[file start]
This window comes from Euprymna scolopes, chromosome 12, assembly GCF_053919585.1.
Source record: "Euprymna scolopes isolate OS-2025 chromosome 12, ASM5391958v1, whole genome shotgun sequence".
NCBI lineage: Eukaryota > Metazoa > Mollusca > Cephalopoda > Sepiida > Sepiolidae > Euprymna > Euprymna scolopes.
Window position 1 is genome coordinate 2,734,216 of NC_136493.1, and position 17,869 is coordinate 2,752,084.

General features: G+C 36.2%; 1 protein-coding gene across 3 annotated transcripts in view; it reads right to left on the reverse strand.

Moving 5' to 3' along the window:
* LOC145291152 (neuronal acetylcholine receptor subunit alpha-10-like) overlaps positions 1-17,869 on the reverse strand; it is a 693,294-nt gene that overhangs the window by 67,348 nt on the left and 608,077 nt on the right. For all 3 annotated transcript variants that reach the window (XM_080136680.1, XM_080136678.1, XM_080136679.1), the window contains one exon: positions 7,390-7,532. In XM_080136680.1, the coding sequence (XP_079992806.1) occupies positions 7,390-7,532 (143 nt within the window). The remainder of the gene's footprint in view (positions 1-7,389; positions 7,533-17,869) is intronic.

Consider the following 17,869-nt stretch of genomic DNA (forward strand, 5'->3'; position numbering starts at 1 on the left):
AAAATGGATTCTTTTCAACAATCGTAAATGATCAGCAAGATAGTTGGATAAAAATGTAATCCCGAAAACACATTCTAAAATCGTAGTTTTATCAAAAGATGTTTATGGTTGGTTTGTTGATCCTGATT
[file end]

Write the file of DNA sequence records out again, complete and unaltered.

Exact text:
This window comes from Euprymna scolopes, chromosome 12, assembly GCF_053919585.1.
Source record: "Euprymna scolopes isolate OS-2025 chromosome 12, ASM5391958v1, whole genome shotgun sequence".
NCBI lineage: Eukaryota > Metazoa > Mollusca > Cephalopoda > Sepiida > Sepiolidae > Euprymna > Euprymna scolopes.
Window position 1 is genome coordinate 2,734,216 of NC_136493.1, and position 17,869 is coordinate 2,752,084.

General features: G+C 36.2%; 1 protein-coding gene across 3 annotated transcripts in view; it reads right to left on the reverse strand.

Moving 5' to 3' along the window:
* LOC145291152 (neuronal acetylcholine receptor subunit alpha-10-like) overlaps positions 1-17,869 on the reverse strand; it is a 693,294-nt gene that overhangs the window by 67,348 nt on the left and 608,077 nt on the right. For all 3 annotated transcript variants that reach the window (XM_080136680.1, XM_080136678.1, XM_080136679.1), the window contains one exon: positions 7,390-7,532. In XM_080136680.1, the coding sequence (XP_079992806.1) occupies positions 7,390-7,532 (143 nt within the window). The remainder of the gene's footprint in view (positions 1-7,389; positions 7,533-17,869) is intronic.

Consider the following 17,869-nt stretch of genomic DNA (forward strand, 5'->3'; position numbering starts at 1 on the left):
AAAATGGATTCTTTTCAACAATCGTAAATGATCAGCAAGATAGTTGGATAAAAATGTAATCCCGAAAACACATTCTAAAATCGTAGTTTTATCAAAAGATGTTTATGGTTGGTTTGTTGATCCTGATT